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“This planet is a complete mystery,” says astronomer David Latham of the Harvard-Smithsonian Center for Astrophysics (CfA). “We don’t know how it formed or how it got to where it is today. What we do know is that it’s not going to last forever.”
Colleague Dimitar Sasselov said: “Kepler-78b is going to end up in the star very soon, astronomically speaking. It couldn’t have formed in place because you can’t form a planet inside a star. It couldn’t have formed further out and migrated inward, because it would have migrated all the way into the star. This planet is an enigma.”
Dr Ken Rice, of the University of Edinburgh said: “Although this planet is clearly too hot to support life, it is still very exciting to now be discovering planets that are not only similar in mass to the Earth, but also similar in composition.”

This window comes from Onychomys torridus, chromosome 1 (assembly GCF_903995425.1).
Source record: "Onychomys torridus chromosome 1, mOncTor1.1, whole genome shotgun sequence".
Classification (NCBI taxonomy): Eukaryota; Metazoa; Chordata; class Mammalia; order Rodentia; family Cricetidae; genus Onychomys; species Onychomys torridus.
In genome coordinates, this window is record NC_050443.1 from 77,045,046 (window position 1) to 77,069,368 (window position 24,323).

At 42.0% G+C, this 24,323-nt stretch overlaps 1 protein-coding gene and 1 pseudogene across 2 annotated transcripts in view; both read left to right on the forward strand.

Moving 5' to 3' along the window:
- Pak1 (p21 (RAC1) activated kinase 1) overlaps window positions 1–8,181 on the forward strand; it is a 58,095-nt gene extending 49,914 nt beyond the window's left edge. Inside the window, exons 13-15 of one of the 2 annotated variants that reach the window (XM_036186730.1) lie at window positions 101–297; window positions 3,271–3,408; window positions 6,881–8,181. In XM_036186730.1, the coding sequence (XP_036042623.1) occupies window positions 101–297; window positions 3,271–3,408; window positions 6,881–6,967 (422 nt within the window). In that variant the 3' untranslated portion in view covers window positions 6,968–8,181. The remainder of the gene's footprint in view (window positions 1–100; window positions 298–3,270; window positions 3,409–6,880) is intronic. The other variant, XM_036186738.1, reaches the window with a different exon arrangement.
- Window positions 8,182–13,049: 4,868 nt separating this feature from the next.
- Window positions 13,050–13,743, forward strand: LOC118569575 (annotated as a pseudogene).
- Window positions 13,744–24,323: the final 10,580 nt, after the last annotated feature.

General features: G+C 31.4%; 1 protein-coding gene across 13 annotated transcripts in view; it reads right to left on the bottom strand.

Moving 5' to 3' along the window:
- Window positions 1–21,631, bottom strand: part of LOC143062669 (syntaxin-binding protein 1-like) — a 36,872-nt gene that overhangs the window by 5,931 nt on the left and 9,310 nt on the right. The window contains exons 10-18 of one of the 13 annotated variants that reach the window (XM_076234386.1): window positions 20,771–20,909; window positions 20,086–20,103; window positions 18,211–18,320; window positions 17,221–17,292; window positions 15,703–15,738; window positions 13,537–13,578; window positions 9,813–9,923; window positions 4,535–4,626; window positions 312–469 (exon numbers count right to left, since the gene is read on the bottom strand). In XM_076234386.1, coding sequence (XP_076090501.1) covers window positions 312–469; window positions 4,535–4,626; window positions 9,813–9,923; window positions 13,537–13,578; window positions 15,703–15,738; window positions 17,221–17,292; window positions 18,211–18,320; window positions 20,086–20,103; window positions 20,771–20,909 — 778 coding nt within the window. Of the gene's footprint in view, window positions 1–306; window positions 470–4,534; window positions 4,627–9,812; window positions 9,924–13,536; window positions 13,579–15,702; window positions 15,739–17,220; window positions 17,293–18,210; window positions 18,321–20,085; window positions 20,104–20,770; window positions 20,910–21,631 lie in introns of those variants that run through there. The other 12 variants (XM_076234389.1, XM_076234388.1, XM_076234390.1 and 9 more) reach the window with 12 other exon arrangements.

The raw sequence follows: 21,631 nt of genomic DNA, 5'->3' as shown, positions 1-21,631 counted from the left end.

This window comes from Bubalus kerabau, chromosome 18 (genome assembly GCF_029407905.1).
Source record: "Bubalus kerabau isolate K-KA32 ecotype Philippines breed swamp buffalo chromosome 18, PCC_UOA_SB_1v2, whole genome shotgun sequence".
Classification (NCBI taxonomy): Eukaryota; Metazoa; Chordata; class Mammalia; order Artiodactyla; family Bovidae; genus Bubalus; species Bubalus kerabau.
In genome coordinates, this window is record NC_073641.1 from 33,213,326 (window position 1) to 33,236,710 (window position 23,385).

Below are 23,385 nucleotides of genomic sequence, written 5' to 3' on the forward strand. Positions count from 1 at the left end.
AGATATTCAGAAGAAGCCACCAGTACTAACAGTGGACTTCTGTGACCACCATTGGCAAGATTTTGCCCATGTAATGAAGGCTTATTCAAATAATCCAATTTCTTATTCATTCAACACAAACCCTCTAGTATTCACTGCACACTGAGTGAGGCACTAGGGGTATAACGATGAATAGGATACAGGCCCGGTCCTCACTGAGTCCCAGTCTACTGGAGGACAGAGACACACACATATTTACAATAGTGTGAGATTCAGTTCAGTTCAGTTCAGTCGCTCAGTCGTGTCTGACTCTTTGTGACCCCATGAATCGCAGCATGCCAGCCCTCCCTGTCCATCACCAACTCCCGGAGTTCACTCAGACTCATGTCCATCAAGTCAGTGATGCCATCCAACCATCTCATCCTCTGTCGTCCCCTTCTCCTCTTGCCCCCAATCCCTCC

reply to post by Aliensun
It must have felt great watching that unfold, I think it is totally different for us 'youngens' who were not around to see it, we can appreciate it yes, but we have not yet shared an experience of something so monumental and outstanding happening in our lifetime. To most younger folk Man stepping foot on the moon is just a great feat for humanity in a history book.
reply to post by Aleister
Yeah I suppose its a personal thing, for me nothing can equal man stepping foot on another planet, bar finding intelligent alien life I suppose
"Shouldn't exist" lol. I love it when scientists get all huffy and indignant because the universe defies their primitive, glorified ape-like understanding of how it works.
The truth of it is, we've only been engaged in "science" for a few hundred years. There's a lot we're going to be flat-out wrong about. The arrogance is comically sad.